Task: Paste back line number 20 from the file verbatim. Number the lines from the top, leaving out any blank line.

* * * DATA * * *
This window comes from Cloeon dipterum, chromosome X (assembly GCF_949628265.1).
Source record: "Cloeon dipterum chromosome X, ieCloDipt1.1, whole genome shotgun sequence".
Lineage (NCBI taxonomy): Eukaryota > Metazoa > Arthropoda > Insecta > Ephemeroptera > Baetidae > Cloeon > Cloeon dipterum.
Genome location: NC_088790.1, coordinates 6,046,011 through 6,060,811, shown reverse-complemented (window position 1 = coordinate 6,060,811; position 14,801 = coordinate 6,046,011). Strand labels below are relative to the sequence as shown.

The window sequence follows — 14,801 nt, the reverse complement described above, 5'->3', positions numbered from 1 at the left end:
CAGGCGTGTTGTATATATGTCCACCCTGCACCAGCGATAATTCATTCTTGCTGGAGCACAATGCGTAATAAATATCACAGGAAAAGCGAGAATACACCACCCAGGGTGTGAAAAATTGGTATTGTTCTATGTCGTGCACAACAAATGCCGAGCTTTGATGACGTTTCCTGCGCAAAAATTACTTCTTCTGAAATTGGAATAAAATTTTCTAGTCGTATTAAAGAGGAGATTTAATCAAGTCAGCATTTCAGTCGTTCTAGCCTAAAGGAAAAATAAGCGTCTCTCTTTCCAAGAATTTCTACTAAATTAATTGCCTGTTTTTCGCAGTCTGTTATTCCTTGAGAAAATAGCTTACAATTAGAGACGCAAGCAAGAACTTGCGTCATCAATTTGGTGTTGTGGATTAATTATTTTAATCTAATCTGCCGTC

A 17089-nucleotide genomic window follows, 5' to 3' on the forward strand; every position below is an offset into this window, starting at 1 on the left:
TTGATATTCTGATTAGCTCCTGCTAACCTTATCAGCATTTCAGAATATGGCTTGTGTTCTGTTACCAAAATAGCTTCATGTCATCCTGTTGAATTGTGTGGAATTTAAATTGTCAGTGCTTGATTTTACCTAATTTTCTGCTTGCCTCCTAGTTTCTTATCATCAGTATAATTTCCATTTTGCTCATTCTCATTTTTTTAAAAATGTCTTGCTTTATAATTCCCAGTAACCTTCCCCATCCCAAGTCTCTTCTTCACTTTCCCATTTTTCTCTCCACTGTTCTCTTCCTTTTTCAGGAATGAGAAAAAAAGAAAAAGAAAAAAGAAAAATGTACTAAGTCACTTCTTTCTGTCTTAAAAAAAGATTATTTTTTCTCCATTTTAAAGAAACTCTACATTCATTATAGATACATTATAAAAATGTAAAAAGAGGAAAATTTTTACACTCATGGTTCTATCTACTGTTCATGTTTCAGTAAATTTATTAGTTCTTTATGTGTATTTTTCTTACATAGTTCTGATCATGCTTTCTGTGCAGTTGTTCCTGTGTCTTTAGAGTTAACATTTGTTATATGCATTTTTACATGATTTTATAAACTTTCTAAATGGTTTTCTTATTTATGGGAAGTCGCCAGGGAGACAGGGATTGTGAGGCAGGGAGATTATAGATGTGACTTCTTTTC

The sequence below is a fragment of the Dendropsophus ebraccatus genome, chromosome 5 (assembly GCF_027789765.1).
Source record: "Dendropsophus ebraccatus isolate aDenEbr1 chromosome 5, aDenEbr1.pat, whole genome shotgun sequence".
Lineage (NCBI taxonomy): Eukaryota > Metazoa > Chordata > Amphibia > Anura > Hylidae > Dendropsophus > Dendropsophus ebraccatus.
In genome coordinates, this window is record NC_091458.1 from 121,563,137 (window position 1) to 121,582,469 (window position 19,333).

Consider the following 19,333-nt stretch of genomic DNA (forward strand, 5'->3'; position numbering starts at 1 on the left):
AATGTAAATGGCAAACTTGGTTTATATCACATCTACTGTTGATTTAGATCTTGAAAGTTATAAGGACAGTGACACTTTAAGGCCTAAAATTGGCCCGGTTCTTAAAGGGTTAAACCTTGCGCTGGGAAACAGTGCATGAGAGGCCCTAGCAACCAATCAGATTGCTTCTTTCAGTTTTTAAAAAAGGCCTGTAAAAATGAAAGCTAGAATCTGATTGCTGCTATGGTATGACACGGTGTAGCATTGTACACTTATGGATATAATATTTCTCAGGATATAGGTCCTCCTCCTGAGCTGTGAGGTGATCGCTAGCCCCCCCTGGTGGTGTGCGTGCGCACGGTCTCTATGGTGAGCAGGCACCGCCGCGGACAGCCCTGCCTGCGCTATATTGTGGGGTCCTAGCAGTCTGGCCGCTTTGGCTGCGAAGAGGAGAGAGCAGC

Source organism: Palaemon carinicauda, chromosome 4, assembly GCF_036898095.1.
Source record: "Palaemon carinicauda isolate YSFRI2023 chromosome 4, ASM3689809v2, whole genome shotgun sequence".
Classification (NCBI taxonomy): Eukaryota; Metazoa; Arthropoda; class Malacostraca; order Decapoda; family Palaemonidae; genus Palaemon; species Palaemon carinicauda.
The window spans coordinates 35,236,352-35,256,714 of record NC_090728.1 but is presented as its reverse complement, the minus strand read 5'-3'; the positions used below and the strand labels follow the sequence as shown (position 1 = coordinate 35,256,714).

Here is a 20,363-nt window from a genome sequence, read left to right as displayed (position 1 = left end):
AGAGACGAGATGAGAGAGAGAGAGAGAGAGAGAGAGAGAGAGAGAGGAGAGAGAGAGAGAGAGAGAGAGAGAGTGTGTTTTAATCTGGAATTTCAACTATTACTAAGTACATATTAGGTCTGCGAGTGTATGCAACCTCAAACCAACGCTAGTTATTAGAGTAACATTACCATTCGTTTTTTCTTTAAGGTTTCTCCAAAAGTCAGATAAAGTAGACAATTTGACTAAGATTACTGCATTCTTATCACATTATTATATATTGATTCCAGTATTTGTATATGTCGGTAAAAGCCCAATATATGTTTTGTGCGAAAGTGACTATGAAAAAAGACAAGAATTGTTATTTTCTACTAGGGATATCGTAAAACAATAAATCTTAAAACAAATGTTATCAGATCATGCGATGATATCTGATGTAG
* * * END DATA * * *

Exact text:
AGAGACGAGATGAGAGAGAGAGAGAGAGAGAGAGAGAGAGAGAGAGGAGAGAGAGAGAGAGAGAGAGAGAGAGTGTGTTTTAATCTGGAATTTCAACTATTACTAAGTACATATTAGGTCTGCGAGTGTATGCAACCTCAAACCAACGCTAGTTATTAGAGTAACATTACCATTCGTTTTTTCTTTAAGGTTTCTCCAAAAGTCAGATAAAGTAGACAATTTGACTAAGATTACTGCATTCTTATCACATTATTATATATTGATTCCAGTATTTGTATATGTCGGTAAAAGCCCAATATATGTTTTGTGCGAAAGTGACTATGAAAAAAGACAAGAATTGTTATTTTCTACTAGGGATATCGTAAAACAATAAATCTTAAAACAAATGTTATCAGATCATGCGATGATATCTGATGTAG